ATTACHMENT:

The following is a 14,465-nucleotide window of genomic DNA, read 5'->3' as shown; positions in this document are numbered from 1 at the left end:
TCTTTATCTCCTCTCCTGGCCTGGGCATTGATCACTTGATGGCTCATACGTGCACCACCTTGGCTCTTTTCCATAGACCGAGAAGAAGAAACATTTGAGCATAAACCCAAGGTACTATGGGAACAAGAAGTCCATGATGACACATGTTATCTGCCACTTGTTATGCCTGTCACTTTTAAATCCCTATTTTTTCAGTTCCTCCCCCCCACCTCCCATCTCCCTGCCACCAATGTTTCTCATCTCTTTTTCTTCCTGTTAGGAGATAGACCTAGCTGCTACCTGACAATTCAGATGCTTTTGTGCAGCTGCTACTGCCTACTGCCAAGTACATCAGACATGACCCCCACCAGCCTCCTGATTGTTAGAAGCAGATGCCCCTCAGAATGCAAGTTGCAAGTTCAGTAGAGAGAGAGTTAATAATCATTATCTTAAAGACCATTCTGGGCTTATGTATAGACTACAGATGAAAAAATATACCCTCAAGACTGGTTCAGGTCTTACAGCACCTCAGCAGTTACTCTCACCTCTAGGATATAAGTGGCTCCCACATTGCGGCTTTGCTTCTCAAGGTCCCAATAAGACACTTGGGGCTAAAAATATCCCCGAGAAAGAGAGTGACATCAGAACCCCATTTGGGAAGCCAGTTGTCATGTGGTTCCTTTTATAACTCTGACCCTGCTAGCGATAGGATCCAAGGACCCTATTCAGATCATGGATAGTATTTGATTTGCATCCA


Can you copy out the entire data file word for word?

The following is a 14,465-nucleotide window of genomic DNA, read 5'->3' as shown; positions in this document are numbered from 1 at the left end:
TCTTTATCTCCTCTCCTGGCCTGGGCATTGATCACTTGATGGCTCATACGTGCACCACCTTGGCTCTTTTCCATAGACCGAGAAGAAGAAACATTTGAGCATAAACCCAAGGTACTATGGGAACAAGAAGTCCATGATGACACATGTTATCTGCCACTTGTTATGCCTGTCACTTTTAAATCCCTATTTTTTCAGTTCCTCCCCCCCACCTCCCATCTCCCTGCCACCAATGTTTCTCATCTCTTTTTCTTCCTGTTAGGAGATAGACCTAGCTGCTACCTGACAATTCAGATGCTTTTGTGCAGCTGCTACTGCCTACTGCCAAGTACATCAGACATGACCCCCACCAGCCTCCTGATTGTTAGAAGCAGATGCCCCTCAGAATGCAAGTTGCAAGTTCAGTAGAGAGAGAGTTAATAATCATTATCTTAAAGACCATTCTGGGCTTATGTATAGACTACAGATGAAAAAATATACCCTCAAGACTGGTTCAGGTCTTACAGCACCTCAGCAGTTACTCTCACCTCTAGGATATAAGTGGCTCCCACATTGCGGCTTTGCTTCTCAAGGTCCCAATAAGACACTTGGGGCTAAAAATATCCCCGAGAAAGAGAGTGACATCAGAACCCCATTTGGGAAGCCAGTTGTCATGTGGTTCCTTTTATAACTCTGACCCTGCTAGCGATAGGATCCAAGGACCCTATTCAGATCATGGATAGTATTTGATTTGCATCCA